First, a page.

Chilean Students Agree To Talks After Months Of Protests
September 28, 2011 By Andrew OReilly
The protests and unrest that have spread through Chile in the past four months may be coming to an end as Chile’s student federation agreed to discuss educational reforms with President Sebastián Piñera’s government.
However, student leaders said that their protests, including a national work stoppage on Thursday, would continue and they asked students to refrain from attending classes as a way to put more pressure on the national government.
“We are participating to continue out constant struggle for free, democratized education in Chile,” said Giorgio Jackson, a leader of the CONFECH student confederation.
The protests, which began in May of this year with students asking for educational reforms, have broadened to include demands ranging from a new constitution to a revamped tax system. President Piñera offered in July a $4 billion education fund, but it has done little to calm the situation in Chile.
Student leaders met Tuesday for about ten hours to discuss whether they should approach Piñera’s government with an offer to talk. The government must give clear details of its planned budget for 2012, in particular relating to education, said student leader Camila Vallejo.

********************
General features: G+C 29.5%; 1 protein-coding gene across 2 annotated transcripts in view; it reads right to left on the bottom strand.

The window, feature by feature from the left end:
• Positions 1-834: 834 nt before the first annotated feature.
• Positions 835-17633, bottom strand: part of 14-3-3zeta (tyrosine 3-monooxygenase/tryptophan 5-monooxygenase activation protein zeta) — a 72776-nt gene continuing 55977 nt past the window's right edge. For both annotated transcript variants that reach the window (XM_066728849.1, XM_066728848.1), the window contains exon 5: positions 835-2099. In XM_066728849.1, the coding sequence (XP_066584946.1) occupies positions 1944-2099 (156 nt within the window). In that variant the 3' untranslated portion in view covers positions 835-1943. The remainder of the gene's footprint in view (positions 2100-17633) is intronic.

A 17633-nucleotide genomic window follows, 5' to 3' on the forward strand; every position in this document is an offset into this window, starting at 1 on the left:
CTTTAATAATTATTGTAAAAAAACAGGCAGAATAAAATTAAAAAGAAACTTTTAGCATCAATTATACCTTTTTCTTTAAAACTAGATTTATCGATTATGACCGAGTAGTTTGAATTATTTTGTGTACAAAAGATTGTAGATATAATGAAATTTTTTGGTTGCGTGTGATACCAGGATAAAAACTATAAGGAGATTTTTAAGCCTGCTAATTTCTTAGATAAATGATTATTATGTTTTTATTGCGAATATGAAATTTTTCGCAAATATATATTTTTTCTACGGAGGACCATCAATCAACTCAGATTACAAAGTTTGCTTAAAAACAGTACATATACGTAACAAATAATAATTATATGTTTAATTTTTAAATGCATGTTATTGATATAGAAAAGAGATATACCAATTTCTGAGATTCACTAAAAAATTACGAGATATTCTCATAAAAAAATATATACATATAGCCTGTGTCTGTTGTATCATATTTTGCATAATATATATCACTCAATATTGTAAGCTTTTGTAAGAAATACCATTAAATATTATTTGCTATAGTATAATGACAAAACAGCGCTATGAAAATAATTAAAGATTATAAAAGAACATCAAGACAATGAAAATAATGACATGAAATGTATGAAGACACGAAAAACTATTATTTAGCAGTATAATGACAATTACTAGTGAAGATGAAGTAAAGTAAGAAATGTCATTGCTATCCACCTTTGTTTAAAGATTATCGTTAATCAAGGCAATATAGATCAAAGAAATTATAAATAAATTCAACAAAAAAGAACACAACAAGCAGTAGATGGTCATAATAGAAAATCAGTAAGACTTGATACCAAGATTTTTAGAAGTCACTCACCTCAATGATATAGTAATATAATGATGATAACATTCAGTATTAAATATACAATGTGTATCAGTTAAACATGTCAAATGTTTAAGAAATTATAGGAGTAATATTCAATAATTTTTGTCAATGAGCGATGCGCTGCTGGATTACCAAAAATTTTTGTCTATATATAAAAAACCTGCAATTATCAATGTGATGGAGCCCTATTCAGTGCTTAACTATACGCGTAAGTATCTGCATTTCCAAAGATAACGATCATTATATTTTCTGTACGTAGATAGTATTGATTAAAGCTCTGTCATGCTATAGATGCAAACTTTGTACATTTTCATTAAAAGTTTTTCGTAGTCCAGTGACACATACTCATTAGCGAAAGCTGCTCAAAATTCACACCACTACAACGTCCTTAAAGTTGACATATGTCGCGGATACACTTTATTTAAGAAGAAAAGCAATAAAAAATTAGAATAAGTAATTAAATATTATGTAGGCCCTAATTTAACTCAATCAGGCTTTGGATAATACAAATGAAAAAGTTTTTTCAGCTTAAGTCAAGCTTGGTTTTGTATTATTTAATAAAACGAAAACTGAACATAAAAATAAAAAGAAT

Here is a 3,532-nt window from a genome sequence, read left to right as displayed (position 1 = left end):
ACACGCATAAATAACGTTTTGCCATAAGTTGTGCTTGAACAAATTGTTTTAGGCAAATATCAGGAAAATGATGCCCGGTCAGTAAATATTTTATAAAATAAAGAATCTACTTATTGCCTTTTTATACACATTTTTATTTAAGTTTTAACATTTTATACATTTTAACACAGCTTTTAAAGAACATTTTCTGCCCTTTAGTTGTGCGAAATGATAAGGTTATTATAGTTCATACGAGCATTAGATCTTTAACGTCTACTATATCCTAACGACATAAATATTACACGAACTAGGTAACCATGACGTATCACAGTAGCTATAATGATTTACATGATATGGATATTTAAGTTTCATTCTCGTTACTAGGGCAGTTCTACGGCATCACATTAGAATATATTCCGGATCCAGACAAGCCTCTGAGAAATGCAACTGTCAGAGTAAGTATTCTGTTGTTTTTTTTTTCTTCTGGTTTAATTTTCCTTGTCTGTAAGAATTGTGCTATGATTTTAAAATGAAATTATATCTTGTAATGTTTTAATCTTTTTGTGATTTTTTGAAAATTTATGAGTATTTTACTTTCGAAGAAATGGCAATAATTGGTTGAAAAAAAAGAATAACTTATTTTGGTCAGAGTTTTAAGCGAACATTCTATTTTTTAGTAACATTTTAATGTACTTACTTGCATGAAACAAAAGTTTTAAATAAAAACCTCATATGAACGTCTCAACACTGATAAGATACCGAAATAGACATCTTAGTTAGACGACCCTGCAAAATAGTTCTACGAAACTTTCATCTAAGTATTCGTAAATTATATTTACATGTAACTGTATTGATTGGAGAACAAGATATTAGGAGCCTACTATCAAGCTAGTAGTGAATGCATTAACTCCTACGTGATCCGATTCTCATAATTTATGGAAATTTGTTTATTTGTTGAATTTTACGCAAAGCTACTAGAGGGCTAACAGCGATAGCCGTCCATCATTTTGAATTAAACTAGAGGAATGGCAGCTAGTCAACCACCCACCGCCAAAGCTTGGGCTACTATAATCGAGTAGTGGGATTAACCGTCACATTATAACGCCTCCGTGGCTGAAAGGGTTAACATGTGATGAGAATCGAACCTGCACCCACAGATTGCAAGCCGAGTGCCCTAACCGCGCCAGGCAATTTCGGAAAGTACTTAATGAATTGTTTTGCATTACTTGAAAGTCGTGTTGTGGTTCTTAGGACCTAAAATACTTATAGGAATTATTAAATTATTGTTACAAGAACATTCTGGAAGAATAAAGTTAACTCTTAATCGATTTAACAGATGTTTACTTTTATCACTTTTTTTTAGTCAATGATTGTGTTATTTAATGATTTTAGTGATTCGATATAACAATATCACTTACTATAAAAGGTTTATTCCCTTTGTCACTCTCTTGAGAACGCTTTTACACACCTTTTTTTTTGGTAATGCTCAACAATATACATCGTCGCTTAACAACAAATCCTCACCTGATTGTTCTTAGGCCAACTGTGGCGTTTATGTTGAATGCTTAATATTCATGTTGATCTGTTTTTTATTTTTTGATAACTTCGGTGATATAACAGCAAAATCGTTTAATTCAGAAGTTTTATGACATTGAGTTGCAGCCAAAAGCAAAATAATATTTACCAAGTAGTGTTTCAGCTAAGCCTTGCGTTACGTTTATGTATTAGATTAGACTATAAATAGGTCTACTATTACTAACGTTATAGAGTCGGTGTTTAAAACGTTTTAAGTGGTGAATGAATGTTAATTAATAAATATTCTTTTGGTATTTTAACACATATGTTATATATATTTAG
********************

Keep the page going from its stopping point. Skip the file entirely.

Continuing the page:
The students have asked the central government to take total control of education and increase spending on public schools. They also want increased funding for universities, including scholarships, and an end to profit in education.
Along with his $4 billion plan, Piñera has offered some minor reforms but has so far rejected any demands for a government takeover of the education system.
“Soon, I think we will have very good news. We are very happy and optimistic,” an optimistic Piñera said on Sunday in regards to the talks. Chilean media reports have also indicated that the government is willing to soften its stance on the student demands.
Piñera has said his reforms will ensure “quality education for everyone, and free education for those who require it,” but many of the student leaders claim that the changes would not address the basic issues set up under the dictatorship of Gen. Augusto Pinochet between 1973 and 1990.
While Piñera has loosened his stance on the educational reforms, he has said that the 250,000 school students and several thousand college students who have been out of class for about five months as part of the protests have simply wasted a year of schooling.
Piñera, a center-right billionaire who came to power in March 2010, has seen his approval ratings plummet in the past months in large part due to his stance on educational reforms. His lack of support is also hindering him in Congress and delaying the passage of capital market reforms.
Photo: rafa2010 @ Flickr.